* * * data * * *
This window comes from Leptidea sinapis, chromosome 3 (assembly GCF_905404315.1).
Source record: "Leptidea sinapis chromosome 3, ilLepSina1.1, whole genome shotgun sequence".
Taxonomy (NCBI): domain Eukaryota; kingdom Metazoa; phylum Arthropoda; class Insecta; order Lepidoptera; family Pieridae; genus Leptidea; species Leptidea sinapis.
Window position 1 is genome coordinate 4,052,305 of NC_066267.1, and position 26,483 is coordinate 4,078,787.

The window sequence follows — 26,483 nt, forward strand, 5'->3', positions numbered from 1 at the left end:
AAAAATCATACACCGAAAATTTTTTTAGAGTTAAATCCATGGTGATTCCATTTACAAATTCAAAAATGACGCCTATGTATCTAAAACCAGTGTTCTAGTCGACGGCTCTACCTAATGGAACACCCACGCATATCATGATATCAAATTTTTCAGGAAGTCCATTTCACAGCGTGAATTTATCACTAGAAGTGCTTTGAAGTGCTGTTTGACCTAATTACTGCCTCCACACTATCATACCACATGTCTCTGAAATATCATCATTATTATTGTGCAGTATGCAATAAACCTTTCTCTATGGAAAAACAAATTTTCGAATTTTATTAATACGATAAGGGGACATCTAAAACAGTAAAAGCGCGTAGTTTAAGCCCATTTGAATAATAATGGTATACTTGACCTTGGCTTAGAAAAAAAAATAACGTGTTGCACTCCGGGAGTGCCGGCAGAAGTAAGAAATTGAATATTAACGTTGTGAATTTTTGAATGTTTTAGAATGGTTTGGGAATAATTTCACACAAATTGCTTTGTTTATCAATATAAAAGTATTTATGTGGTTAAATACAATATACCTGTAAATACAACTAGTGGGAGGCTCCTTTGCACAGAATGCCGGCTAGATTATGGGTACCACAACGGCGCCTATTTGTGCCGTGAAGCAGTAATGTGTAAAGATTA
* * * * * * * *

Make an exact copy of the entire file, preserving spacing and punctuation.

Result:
This window comes from Leptidea sinapis, chromosome 3 (assembly GCF_905404315.1).
Source record: "Leptidea sinapis chromosome 3, ilLepSina1.1, whole genome shotgun sequence".
Taxonomy (NCBI): domain Eukaryota; kingdom Metazoa; phylum Arthropoda; class Insecta; order Lepidoptera; family Pieridae; genus Leptidea; species Leptidea sinapis.
Window position 1 is genome coordinate 4,052,305 of NC_066267.1, and position 26,483 is coordinate 4,078,787.

The window sequence follows — 26,483 nt, forward strand, 5'->3', positions numbered from 1 at the left end:
AAAAATCATACACCGAAAATTTTTTTAGAGTTAAATCCATGGTGATTCCATTTACAAATTCAAAAATGACGCCTATGTATCTAAAACCAGTGTTCTAGTCGACGGCTCTACCTAATGGAACACCCACGCATATCATGATATCAAATTTTTCAGGAAGTCCATTTCACAGCGTGAATTTATCACTAGAAGTGCTTTGAAGTGCTGTTTGACCTAATTACTGCCTCCACACTATCATACCACATGTCTCTGAAATATCATCATTATTATTGTGCAGTATGCAATAAACCTTTCTCTATGGAAAAACAAATTTTCGAATTTTATTAATACGATAAGGGGACATCTAAAACAGTAAAAGCGCGTAGTTTAAGCCCATTTGAATAATAATGGTATACTTGACCTTGGCTTAGAAAAAAAAATAACGTGTTGCACTCCGGGAGTGCCGGCAGAAGTAAGAAATTGAATATTAACGTTGTGAATTTTTGAATGTTTTAGAATGGTTTGGGAATAATTTCACACAAATTGCTTTGTTTATCAATATAAAAGTATTTATGTGGTTAAATACAATATACCTGTAAATACAACTAGTGGGAGGCTCCTTTGCACAGAATGCCGGCTAGATTATGGGTACCACAACGGCGCCTATTTGTGCCGTGAAGCAGTAATGTGTAAAGATTA